Newspaper article The Christian Science Monitor

Narrow Is Beautiful ; the Old Patagonian Express in Argentina and the Glacier Express in Switzerland (Page 19) Run on Narrow-Gauge Tracks. Here's More about This Old- Fashioned Type of Railway

Newspaper article The Christian Science Monitor

Narrow Is Beautiful ; the Old Patagonian Express in Argentina and the Glacier Express in Switzerland (Page 19) Run on Narrow-Gauge Tracks. Here's More about This Old- Fashioned Type of Railway

Article excerpt

The short lifespan of the narrow-gauge railway began during the golden age of rail, in the first half of the 19th century. Cheaper to lay and better at penetrating rugged terrains than broader rails, tracks measuring between 24 and 30 inches wide became a common feature on lines leading to remote mining pits and lumber mills.

But that was before the rail barons got involved.

As early as the 1870s in the US, competing railroads recognized the need for a standardized gauge that would help create a national rail network and eliminate the logistical hassle of loading and unloading cargo at every new junction.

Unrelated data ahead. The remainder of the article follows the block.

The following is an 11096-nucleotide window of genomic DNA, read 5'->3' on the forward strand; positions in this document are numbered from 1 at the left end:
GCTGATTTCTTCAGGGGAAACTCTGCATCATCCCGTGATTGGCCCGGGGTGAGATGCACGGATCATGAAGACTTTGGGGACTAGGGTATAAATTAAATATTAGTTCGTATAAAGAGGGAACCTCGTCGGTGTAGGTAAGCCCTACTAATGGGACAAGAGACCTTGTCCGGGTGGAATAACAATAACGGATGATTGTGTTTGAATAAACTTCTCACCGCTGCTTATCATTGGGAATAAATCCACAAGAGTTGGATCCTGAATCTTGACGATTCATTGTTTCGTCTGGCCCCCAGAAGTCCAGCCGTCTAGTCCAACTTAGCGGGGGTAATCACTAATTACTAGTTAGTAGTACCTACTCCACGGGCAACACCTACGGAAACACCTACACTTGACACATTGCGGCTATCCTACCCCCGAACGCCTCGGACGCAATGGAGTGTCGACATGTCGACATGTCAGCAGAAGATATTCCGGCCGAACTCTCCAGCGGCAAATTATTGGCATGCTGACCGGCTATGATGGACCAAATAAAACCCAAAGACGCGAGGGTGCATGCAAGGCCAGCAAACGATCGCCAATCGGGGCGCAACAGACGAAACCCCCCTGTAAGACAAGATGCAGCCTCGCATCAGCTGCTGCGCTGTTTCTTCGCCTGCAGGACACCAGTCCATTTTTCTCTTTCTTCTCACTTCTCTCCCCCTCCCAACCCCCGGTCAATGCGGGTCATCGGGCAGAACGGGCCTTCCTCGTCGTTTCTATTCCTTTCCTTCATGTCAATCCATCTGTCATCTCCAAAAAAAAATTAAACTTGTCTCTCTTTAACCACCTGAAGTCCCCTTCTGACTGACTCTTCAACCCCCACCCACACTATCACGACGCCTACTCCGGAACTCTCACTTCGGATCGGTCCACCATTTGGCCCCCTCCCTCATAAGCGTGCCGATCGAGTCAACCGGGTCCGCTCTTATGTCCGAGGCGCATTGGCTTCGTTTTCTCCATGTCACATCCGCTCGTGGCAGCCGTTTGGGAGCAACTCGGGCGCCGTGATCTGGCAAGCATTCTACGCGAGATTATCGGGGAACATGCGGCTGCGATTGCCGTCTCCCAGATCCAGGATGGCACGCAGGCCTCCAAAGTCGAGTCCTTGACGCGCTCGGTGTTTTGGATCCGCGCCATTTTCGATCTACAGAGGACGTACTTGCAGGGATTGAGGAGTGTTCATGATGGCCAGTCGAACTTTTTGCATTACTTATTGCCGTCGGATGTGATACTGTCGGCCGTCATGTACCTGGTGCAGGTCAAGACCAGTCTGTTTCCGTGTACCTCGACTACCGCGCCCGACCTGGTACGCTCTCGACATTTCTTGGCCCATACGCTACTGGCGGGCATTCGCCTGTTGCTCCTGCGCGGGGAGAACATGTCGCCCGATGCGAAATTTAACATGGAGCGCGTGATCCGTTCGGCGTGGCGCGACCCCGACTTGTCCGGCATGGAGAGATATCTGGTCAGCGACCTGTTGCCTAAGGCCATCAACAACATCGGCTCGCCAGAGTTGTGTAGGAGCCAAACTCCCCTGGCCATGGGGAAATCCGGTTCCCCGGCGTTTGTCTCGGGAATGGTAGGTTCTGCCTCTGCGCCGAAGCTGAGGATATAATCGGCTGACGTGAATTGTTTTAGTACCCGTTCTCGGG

At the end of World War I, the narrow-gauge system fell into steep decline, and by the 1940s, only a handful of such railroads remained.

Although it's still possible in parts of Asia and Africa to find trains operating on rails narrower than the 56.5-inch international standard, few compare with the extra-small, 29.5-inch gauge used by La Trochita. …

Search by... Author
Show... All Results Primary Sources Peer-reviewed

Oops!

An unknown error has occurred. Please click the button below to reload the page. If the problem persists, please try again in a little while.